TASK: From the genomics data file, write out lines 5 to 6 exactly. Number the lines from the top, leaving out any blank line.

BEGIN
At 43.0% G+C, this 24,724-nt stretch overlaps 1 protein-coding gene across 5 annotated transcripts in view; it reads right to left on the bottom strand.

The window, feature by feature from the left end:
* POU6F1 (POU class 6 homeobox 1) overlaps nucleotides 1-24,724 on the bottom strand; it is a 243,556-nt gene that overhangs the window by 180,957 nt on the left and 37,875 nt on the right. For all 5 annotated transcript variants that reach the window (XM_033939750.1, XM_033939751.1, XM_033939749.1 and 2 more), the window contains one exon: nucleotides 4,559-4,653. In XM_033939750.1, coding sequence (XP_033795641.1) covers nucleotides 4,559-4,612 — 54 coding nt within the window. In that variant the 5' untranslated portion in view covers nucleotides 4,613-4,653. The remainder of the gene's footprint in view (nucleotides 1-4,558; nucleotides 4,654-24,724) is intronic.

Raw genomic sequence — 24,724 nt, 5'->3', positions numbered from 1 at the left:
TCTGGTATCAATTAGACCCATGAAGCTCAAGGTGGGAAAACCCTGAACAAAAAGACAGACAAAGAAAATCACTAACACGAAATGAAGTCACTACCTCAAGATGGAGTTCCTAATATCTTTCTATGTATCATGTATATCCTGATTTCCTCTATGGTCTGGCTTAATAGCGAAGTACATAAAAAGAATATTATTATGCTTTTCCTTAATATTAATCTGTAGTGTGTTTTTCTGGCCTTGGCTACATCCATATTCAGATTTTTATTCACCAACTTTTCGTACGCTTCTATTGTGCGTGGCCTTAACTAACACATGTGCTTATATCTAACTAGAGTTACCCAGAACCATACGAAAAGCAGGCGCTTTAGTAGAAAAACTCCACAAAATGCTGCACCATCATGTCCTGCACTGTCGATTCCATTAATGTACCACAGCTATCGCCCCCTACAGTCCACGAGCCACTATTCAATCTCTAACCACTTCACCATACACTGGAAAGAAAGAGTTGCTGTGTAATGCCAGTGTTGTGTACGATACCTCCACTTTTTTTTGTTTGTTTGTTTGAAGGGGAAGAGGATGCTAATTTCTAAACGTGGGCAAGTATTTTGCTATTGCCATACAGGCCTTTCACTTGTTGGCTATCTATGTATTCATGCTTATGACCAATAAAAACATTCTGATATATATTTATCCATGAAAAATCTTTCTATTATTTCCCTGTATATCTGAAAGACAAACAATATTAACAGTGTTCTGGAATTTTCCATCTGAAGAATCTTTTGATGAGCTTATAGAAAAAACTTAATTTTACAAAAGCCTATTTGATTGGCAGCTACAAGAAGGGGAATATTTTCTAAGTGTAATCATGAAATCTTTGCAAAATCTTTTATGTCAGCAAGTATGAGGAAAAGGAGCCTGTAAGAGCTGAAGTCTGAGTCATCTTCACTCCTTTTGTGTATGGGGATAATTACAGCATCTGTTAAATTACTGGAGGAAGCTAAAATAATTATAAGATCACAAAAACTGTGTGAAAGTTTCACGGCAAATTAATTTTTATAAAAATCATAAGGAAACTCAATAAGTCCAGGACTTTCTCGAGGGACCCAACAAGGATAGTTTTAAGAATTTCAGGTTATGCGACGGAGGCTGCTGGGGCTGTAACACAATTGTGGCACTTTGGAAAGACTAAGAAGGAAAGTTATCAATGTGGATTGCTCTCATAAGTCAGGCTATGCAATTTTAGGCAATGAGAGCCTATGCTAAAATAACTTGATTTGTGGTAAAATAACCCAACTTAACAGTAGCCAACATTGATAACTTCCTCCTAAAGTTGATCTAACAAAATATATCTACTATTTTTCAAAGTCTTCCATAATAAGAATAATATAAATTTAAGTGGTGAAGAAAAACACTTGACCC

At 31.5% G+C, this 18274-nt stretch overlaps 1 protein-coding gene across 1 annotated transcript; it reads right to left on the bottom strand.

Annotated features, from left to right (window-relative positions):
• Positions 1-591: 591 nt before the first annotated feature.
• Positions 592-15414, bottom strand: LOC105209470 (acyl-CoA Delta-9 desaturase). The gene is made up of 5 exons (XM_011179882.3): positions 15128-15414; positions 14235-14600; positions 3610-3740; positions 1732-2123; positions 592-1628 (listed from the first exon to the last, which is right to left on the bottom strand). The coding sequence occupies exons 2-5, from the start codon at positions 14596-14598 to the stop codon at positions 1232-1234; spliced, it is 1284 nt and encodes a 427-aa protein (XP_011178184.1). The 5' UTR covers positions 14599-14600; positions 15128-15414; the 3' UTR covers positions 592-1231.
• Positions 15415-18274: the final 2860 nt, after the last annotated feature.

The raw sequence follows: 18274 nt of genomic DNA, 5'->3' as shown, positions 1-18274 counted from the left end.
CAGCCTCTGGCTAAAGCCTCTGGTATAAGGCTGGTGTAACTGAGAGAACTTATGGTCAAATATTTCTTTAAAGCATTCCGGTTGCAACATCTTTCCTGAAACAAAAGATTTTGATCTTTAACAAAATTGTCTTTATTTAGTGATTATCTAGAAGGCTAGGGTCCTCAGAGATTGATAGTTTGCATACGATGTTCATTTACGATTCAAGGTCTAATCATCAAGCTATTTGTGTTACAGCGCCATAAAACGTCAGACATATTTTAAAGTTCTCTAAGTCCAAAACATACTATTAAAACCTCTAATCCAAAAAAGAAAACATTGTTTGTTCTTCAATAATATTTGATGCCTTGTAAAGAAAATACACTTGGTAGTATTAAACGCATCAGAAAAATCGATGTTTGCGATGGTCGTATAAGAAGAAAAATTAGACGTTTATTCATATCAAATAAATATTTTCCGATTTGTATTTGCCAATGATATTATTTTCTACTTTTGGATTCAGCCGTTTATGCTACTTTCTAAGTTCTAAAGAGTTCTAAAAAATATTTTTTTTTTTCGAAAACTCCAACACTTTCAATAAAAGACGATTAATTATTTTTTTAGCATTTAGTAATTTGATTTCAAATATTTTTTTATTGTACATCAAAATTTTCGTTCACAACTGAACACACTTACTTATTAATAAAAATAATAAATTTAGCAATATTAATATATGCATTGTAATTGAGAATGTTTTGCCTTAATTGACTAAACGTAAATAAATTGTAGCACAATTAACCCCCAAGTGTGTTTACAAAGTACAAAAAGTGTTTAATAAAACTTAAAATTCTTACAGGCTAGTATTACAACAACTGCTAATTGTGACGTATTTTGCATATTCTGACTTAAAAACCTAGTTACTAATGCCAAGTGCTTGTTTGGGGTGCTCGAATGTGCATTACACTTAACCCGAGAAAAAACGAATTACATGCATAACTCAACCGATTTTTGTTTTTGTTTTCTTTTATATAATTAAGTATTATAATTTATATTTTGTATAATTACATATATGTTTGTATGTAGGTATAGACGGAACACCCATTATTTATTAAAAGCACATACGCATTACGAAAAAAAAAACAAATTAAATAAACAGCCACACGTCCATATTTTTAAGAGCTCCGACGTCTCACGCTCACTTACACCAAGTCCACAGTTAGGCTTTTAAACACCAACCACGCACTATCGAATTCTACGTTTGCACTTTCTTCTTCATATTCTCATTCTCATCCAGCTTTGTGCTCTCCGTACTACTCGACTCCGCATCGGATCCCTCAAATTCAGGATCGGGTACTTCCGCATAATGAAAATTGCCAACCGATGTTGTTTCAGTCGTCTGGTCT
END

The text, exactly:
TCTGGTATCAATTAGACCCATGAAGCTCAAGGTGGGAAAACCCTGAACAAAAAGACAGACAAAGAAAATCACTAACACGAAATGAAGTCACTACCTCAAGATGGAGTTCCTAATATCTTTCTATGTATCATGTATATCCTGATTTCCTCTATGGTCTGGCTTAATAGCGAAGTACATAAAAAGAATATTATTATGCTTTTCCTTAATATTAATCTGTAGTGTGTTTTTCTGGCCTTGGCTACATCCATATTCAGATTTTTATTCACCAACTTTTCGTACGCTTCTATTGTGCGTGGCCTTAACTAACACATGTGCTTATATCTAACTAGAGTTACCCAGAACCATACGAAAAGCAGGCGCTTTAGTAGAAAAACTCCACAAAATGCTGCACCATCATGTCCTGCACTGTCGATTCCATTAATGTACCACAGCTATCGCCCCCTACAGTCCACGAGCCACTATTCAATCTCTAACCACTTCACCATACACTGGAAAGAAAGAGTTGCTGTGTAATGCCAGTGTTGTGTACGATACCTCCACTTTTTTTTGTTTGTTTGTTTGAAGGGGAAGAGGATGCTAATTTCTAAACGTGGGCAAGTATTTTGCTATTGCCATACAGGCCTTTCACTTGTTGGCTATCTATGTATTCATGCTTATGACCAATAAAAACATTCTGATATATATTTATCCATGAAAAATCTTTCTATTATTTCCCTGTATATCTGAAAGACAAACAATATTAACAGTGTTCTGGAATTTTCCATCTGAAGAATCTTTTGATGAGCTTATAGAAAAAACTTAATTTTACAAAAGCCTATTTGATTGGCAGCTACAAGAAGGGGAATATTTTCTAAGTGTAATCATGAAATCTTTGCAAAATCTTTTATGTCAGCAAGTATGAGGAAAAGGAGCCTGTAAGAGCTGAAGTCTGAGTCATCTTCACTCCTTTTGTGTATGGGGATAATTACAGCATCTGTTAAATTACTGGAGGAAGCTAAAATAATTATAAGATCACAAAAACTGTGTGAAAGTTTCACGGCAAATTAATTTTTATAAAAATCATAAGGAAACTCAATAAGTCCAGGACTTTCTCGAGGGACCCAACAAGGATAGTTTTAAGAATTTCAGGTTATGCGACGGAGGCTGCTGGGGCTGTAACACAATTGTGGCACTTTGGAAAGACTAAGAAGGAAAGTTATCAATGTGGATTGCTCTCATAAGTCAGGCTATGCAATTTTAGGCAATGAGAGCCTATGCTAAAATAACTTGATTTGTGGTAAAATAACCCAACTTAACAGTAGCCAACATTGATAACTTCCTCCTAAAGTTGATCTAACAAAATATATCTACTATTTTTCAAAGTCTTCCATAATAAGAATAATATAAATTTAAGTGGTGAAGAAAAACACTTGACCC

At 31.5% G+C, this 18274-nt stretch overlaps 1 protein-coding gene across 1 annotated transcript; it reads right to left on the bottom strand.